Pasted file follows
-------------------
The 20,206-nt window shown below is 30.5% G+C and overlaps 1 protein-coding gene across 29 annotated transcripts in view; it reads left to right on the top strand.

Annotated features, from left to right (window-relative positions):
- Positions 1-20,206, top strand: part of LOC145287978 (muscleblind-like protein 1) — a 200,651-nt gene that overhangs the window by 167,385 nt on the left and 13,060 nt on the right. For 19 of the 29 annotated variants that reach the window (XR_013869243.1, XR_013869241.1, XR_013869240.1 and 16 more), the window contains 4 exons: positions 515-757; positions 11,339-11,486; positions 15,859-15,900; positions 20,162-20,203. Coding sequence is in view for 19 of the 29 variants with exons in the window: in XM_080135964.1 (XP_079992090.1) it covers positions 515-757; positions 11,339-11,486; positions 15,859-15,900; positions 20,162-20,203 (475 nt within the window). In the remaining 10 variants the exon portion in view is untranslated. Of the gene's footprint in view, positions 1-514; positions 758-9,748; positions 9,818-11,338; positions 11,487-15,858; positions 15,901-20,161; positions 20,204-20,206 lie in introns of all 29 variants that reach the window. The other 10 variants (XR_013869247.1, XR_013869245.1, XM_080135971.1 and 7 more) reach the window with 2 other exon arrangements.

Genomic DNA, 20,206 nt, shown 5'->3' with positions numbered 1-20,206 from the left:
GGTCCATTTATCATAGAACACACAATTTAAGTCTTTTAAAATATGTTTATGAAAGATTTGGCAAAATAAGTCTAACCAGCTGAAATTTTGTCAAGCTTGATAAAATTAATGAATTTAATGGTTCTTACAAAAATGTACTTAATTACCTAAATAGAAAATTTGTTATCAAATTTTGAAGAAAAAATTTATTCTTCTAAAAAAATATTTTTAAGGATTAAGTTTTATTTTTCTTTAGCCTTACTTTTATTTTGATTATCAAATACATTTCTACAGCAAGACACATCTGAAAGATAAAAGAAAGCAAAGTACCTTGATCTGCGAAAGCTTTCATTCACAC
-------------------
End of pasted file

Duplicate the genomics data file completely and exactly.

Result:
The 20,206-nt window shown below is 30.5% G+C and overlaps 1 protein-coding gene across 29 annotated transcripts in view; it reads left to right on the top strand.

Annotated features, from left to right (window-relative positions):
- Positions 1-20,206, top strand: part of LOC145287978 (muscleblind-like protein 1) — a 200,651-nt gene that overhangs the window by 167,385 nt on the left and 13,060 nt on the right. For 19 of the 29 annotated variants that reach the window (XR_013869243.1, XR_013869241.1, XR_013869240.1 and 16 more), the window contains 4 exons: positions 515-757; positions 11,339-11,486; positions 15,859-15,900; positions 20,162-20,203. Coding sequence is in view for 19 of the 29 variants with exons in the window: in XM_080135964.1 (XP_079992090.1) it covers positions 515-757; positions 11,339-11,486; positions 15,859-15,900; positions 20,162-20,203 (475 nt within the window). In the remaining 10 variants the exon portion in view is untranslated. Of the gene's footprint in view, positions 1-514; positions 758-9,748; positions 9,818-11,338; positions 11,487-15,858; positions 15,901-20,161; positions 20,204-20,206 lie in introns of all 29 variants that reach the window. The other 10 variants (XR_013869247.1, XR_013869245.1, XM_080135971.1 and 7 more) reach the window with 2 other exon arrangements.

Genomic DNA, 20,206 nt, shown 5'->3' with positions numbered 1-20,206 from the left:
GGTCCATTTATCATAGAACACACAATTTAAGTCTTTTAAAATATGTTTATGAAAGATTTGGCAAAATAAGTCTAACCAGCTGAAATTTTGTCAAGCTTGATAAAATTAATGAATTTAATGGTTCTTACAAAAATGTACTTAATTACCTAAATAGAAAATTTGTTATCAAATTTTGAAGAAAAAATTTATTCTTCTAAAAAAATATTTTTAAGGATTAAGTTTTATTTTTCTTTAGCCTTACTTTTATTTTGATTATCAAATACATTTCTACAGCAAGACACATCTGAAAGATAAAAGAAAGCAAAGTACCTTGATCTGCGAAAGCTTTCATTCACAC